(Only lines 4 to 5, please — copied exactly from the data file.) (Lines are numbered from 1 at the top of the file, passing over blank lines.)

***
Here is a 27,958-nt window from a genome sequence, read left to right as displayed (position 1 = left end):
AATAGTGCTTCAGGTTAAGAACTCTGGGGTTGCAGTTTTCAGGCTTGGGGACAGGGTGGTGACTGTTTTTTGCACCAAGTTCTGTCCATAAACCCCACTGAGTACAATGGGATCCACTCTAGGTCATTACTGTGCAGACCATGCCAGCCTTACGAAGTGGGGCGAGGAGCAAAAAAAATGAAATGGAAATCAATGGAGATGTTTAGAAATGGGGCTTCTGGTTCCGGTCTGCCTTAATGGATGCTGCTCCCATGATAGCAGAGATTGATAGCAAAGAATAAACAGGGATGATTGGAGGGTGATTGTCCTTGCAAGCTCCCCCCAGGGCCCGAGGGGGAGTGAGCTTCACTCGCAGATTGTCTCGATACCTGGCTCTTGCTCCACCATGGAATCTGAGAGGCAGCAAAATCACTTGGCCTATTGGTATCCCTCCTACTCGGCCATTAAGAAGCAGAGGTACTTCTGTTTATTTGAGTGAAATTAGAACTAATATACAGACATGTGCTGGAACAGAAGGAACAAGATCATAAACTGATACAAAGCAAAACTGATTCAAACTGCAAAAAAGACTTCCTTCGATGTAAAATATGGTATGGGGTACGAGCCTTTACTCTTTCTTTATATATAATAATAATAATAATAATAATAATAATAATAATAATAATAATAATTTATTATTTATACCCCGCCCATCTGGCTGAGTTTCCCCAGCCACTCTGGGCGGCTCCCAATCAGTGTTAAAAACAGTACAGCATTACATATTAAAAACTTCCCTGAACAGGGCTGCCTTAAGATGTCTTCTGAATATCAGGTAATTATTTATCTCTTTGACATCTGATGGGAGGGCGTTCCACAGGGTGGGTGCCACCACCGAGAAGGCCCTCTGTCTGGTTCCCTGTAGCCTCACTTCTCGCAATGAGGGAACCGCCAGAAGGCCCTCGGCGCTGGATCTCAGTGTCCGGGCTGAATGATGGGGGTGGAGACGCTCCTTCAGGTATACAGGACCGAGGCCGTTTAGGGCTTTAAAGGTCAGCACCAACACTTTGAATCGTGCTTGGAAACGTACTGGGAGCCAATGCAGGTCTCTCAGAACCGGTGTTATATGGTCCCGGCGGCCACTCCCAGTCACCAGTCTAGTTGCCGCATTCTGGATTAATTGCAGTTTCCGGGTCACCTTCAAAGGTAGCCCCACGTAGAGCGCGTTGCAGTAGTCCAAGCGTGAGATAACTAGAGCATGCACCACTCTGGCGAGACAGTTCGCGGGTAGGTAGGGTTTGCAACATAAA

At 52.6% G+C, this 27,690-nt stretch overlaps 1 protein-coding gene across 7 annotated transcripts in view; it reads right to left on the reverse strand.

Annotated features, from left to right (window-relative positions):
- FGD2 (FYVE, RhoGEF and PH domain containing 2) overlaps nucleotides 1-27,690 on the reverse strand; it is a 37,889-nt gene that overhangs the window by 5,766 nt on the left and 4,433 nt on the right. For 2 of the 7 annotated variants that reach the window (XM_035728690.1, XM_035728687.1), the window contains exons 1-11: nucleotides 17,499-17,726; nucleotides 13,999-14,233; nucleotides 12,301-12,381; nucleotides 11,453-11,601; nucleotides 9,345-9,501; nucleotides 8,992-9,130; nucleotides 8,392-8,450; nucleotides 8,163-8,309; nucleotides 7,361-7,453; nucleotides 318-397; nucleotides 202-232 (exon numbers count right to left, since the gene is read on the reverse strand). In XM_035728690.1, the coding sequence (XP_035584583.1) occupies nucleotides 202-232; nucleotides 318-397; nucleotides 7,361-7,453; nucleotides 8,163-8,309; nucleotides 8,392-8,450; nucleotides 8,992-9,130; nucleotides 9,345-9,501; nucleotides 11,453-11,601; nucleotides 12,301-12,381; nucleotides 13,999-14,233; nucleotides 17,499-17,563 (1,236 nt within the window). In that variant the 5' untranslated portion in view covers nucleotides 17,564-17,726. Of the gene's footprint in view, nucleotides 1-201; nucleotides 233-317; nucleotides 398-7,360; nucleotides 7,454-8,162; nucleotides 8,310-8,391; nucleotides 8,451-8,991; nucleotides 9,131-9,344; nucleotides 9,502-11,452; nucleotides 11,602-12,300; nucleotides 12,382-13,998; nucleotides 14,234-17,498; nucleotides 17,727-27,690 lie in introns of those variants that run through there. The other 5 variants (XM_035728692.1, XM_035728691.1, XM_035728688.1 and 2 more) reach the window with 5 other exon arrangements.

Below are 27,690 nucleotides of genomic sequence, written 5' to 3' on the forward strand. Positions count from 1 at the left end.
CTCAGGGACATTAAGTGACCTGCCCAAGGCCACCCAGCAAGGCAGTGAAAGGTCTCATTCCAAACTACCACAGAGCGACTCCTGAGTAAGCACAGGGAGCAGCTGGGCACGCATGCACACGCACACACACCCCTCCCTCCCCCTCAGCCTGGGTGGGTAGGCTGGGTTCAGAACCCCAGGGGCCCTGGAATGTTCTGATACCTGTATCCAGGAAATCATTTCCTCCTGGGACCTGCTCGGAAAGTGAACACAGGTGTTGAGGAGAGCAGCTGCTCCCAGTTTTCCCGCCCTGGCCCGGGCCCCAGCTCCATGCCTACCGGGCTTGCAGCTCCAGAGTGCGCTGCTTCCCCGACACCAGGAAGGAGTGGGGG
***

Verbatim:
Annotated features, from left to right (window-relative positions):
- FGD2 (FYVE, RhoGEF and PH domain containing 2) overlaps nucleotides 1-27,690 on the reverse strand; it is a 37,889-nt gene that overhangs the window by 5,766 nt on the left and 4,433 nt on the right. For 2 of the 7 annotated variants that reach the window (XM_035728690.1, XM_035728687.1), the window contains exons 1-11: nucleotides 17,499-17,726; nucleotides 13,999-14,233; nucleotides 12,301-12,381; nucleotides 11,453-11,601; nucleotides 9,345-9,501; nucleotides 8,992-9,130; nucleotides 8,392-8,450; nucleotides 8,163-8,309; nucleotides 7,361-7,453; nucleotides 318-397; nucleotides 202-232 (exon numbers count right to left, since the gene is read on the reverse strand). In XM_035728690.1, the coding sequence (XP_035584583.1) occupies nucleotides 202-232; nucleotides 318-397; nucleotides 7,361-7,453; nucleotides 8,163-8,309; nucleotides 8,392-8,450; nucleotides 8,992-9,130; nucleotides 9,345-9,501; nucleotides 11,453-11,601; nucleotides 12,301-12,381; nucleotides 13,999-14,233; nucleotides 17,499-17,563 (1,236 nt within the window). In that variant the 5' untranslated portion in view covers nucleotides 17,564-17,726. Of the gene's footprint in view, nucleotides 1-201; nucleotides 233-317; nucleotides 398-7,360; nucleotides 7,454-8,162; nucleotides 8,310-8,391; nucleotides 8,451-8,991; nucleotides 9,131-9,344; nucleotides 9,502-11,452; nucleotides 11,602-12,300; nucleotides 12,382-13,998; nucleotides 14,234-17,498; nucleotides 17,727-27,690 lie in introns of those variants that run through there. The other 5 variants (XM_035728692.1, XM_035728691.1, XM_035728688.1 and 2 more) reach the window with 5 other exon arrangements.